Healthcare – good luck chum. Once again, good healthcare is reserved for the economically elite, unless you’re in an Asian powerhouse (Singapore et al).
An 8 to 5 job – they exist but you’re in the minority if you have one. Many Asians eek a living from hawking and vending in tourist areas or simply owning a little shop that sells that same as the shop next to them but desperation is a bitch. Next time you complain about the haggling and harassment you’re subjected to as a tourist, remember they aren’t doing this for fun – your business could be their next meal.
Religion – it’s really important in the East. Be it Buddhism, Hinduism, Catholicism. It’s important and I find many tourists think this is a gimmick but remember, in the face of helplessness (and there’s a lot of it) people need something to believe in to get them through a day. So next time you have the choice of stepping on or around an offering left on the pavement, Step around it please.
I think many Western people have a shifting median when it comes to what being privileged actually means. The more you have, the more you think you need in order to classify yourself as privileged. All of a sudden your 3 bedroom house needs to be a 4 bedroom one. The 3 series needs to become a 5 series, the gold card needs to become a platinum one.
But now, change your lens. What if privilege to someone else meant eating 2 meals a day instead of one? What if it meant sending a loved one to a doctor instead of relying on faith to cure them? What if it meant access to a toilet instead of a bush?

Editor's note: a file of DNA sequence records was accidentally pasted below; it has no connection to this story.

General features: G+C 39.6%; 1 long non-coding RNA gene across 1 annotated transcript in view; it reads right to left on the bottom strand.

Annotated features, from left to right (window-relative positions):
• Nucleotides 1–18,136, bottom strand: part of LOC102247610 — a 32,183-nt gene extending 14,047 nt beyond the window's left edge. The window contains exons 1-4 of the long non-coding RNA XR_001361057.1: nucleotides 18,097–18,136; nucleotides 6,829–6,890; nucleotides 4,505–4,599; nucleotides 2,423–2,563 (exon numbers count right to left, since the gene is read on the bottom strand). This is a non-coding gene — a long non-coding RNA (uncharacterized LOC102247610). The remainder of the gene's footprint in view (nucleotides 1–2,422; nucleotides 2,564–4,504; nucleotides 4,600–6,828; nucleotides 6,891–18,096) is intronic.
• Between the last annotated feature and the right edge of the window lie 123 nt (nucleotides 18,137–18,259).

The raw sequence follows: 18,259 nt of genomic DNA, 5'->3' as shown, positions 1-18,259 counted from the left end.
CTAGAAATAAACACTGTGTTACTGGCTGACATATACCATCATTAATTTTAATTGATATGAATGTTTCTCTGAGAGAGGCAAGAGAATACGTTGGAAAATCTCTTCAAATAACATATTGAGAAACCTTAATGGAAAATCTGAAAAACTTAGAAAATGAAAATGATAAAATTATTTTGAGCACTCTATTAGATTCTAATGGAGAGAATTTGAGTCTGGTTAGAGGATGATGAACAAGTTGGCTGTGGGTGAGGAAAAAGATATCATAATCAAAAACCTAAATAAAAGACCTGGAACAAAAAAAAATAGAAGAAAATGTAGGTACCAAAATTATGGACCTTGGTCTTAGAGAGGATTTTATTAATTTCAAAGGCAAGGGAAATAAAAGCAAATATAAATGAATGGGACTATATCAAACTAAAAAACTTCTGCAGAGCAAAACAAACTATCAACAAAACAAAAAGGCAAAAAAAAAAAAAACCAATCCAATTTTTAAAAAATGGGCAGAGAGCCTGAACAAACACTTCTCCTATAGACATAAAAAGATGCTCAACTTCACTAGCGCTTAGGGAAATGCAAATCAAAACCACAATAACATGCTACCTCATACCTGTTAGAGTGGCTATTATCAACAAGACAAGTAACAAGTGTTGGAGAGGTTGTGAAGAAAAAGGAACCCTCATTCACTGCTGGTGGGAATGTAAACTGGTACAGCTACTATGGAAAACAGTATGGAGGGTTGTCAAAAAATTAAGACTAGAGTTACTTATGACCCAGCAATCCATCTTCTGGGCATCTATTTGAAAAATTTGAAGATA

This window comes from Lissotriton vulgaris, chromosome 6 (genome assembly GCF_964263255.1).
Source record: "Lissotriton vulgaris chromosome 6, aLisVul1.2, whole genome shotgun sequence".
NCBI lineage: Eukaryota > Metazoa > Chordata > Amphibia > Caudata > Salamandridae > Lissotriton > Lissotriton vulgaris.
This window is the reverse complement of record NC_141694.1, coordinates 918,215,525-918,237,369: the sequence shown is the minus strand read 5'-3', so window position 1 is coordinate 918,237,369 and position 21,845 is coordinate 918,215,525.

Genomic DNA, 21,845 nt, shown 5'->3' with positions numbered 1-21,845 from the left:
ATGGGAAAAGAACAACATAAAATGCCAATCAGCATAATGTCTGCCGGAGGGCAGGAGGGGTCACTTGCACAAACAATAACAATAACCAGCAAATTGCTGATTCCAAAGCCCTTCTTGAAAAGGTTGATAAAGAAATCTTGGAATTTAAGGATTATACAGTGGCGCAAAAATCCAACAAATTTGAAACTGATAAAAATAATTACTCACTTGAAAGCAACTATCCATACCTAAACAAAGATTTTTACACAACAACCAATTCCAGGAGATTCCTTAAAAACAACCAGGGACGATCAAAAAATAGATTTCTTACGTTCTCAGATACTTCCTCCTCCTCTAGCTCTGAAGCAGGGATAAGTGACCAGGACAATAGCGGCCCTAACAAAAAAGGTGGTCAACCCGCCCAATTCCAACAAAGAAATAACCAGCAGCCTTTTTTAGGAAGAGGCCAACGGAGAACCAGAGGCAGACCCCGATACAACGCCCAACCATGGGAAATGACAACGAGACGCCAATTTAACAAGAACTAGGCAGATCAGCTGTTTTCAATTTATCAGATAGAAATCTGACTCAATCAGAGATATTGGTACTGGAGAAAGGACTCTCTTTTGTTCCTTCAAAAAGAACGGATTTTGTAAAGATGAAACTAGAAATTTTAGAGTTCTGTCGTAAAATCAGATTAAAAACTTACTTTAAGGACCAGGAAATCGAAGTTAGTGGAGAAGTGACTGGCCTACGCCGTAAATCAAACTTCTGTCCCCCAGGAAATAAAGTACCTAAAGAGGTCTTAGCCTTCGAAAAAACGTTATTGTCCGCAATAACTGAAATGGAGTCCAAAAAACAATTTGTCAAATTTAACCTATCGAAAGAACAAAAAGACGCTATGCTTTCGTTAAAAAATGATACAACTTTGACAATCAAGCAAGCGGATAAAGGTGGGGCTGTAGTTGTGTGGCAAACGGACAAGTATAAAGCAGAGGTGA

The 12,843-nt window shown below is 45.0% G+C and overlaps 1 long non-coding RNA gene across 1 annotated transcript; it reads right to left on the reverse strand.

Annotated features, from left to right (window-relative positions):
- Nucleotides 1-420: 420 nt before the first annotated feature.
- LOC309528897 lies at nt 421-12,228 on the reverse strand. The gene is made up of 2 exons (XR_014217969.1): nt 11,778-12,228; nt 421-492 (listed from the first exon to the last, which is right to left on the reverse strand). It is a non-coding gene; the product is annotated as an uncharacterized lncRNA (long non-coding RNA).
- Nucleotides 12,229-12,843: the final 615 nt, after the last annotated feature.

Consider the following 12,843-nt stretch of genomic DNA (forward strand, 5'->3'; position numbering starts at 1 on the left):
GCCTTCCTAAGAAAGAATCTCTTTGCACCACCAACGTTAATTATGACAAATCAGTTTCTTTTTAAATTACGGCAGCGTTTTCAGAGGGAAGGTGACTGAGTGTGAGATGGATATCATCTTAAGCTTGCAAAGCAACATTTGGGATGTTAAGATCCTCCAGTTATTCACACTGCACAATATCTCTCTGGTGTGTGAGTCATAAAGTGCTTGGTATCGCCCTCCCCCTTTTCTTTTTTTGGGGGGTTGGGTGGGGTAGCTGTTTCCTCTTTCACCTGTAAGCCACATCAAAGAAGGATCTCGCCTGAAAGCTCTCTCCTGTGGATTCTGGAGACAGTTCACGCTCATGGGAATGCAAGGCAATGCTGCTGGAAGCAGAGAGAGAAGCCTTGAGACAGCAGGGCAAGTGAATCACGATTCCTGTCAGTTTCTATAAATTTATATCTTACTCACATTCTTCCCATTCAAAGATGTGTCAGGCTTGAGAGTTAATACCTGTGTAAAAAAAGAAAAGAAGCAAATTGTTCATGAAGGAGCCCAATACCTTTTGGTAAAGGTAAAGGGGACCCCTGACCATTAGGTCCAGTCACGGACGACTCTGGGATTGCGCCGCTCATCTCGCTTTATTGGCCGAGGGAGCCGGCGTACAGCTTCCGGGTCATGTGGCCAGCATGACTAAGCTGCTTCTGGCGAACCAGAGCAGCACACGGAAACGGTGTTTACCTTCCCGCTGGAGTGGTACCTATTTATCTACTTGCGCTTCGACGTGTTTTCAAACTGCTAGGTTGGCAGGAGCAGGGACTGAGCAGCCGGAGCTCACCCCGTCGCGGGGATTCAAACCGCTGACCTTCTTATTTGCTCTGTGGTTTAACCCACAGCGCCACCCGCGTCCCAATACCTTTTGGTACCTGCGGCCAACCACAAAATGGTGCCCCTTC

It’s not my intention to come across as holier than thou as I really am not and never will be. Observing people over the past 11 months has given me the privilege of seeing how we treat each other and I’m sorry to say, but the Western world has come up woefully short. We are mostly full of shit actually, thinking our economic status and education defines us but it sure as hell doesn’t. Sticking flowers into an arsehole doesn’t change it from being an arsehole.
On the other end of the spectrum, I see poor, uneducated people here in the East that would (on average) drop everything to help you. If you need advice, they’ll give it freely and if you need help when in trouble, they’ll be there. In addition to the active side of things, passively they’ll smile and greet you. They will try to have a conversation in English (and here we are thinking we should be knighted for knowing ‘hello’ and ‘thank you’ in the local language).
In conclusion, I’m not suggesting I’m going to build myself a treehouse, wear hemp and become one with the earth. Hell no. What I am suggesting is that the next time I choose to bitch and moan, I’m going to think twice. The next time someone harasses me to offer a massage, I’m going to adjust my attitude a little – hell, I wouldn’t want to massage me even under duress and I’m sure she doesn’t want to either!
I guess the point I’m trying to make is that there’s this massive world out there and we are inclined to think our bubble is the extent of it and we rate our successes and failures only as far as our bubble extends but that needs to end.
I am one of 7,5 billion and I need to start appreciating that.
7 thoughts on “How travel has made me a better person”
Brilliant insight Marc! Love this piece!
Very nice piece Dinks, funny how First World problems can make you blind to how others experience the world and stop you from appreciating the small but truly important things.
Well said Dinks, food for lots of thought, inward digest and introspection!
Love the reflection.Love more the introspection.
Amazing post. Not just informational but motivating too. 👍